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Justice Sotomayor recuses herself from Colorado 'faithless elector' case

Supreme Court of the United States in Washington, D.C.
The Center Square

Justice Sonia Sotomayor recused herself from a case that will be argued before the U.S. Supreme Court next month challenging Colorado's "faithless elector" law.

Colorado petitioned the court in October to consider a 10th Circuit Court of Appeals ruling in Baca v. Colorado Department of State, which found it was unconstitutional for Colorado’s Secretary of State to order the removal of an Electoral College elector during the 2016 election for refusing to cast his vote for Hillary Clinton, who won the popular vote in Colorado.

That elector, Micheal Baca, was labeled a “faithless elector” for supporting John Kasich rather than Clinton, and was subsequently removed and replaced with an alternate electoral voter.

Michael Baca is not related to Polly Baca, a close friend of Sotomayor who is also a respondent in the Colorado case.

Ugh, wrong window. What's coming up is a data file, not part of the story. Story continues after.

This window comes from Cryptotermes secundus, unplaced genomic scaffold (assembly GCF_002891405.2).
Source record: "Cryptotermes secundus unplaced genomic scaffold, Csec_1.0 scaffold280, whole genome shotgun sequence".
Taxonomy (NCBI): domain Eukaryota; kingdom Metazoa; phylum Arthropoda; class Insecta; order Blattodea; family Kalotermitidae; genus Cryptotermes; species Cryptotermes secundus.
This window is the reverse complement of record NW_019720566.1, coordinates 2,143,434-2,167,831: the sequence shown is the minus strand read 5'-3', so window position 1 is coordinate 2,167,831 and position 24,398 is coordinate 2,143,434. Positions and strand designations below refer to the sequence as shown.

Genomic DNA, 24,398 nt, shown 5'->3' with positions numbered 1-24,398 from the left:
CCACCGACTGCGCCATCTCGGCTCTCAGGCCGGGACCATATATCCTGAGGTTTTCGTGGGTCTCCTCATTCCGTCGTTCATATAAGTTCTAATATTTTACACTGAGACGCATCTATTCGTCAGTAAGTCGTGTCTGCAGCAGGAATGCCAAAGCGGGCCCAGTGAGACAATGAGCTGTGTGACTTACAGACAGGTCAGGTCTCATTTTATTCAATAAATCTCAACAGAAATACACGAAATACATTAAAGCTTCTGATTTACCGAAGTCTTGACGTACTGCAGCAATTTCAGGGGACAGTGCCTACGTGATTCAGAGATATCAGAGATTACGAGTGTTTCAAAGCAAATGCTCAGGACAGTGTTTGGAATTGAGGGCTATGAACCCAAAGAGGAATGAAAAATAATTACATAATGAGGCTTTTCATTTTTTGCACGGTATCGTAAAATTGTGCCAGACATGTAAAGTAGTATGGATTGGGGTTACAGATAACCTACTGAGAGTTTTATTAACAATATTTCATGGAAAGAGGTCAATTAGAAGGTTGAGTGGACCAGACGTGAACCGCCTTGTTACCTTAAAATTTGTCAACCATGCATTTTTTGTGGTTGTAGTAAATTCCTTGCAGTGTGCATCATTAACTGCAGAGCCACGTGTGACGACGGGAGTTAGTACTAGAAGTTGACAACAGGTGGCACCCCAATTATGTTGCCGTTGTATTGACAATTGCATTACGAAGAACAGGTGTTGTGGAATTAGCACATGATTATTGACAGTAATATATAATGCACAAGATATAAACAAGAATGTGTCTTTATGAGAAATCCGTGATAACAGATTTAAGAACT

“The Justice believes that her impartiality might reasonably be questioned due to her friendship with respondent Polly Baca," Supreme Court Clerk Scott Harris wrote to attorneys litigating the case. "The initial conflict check conducted in Justice Sotomayor’s Chambers did not identify this potential conflict.”

Sotomayor is not recusing herself from a similar case from the state of Washington, where three faithless electors voted for former U.S. Secretary of State Colin Powell instead of Clinton, who won the popular election.

More than half of U.S. states have laws requiring electors to follow the results of the states' popular vote when casting their electoral college ballot.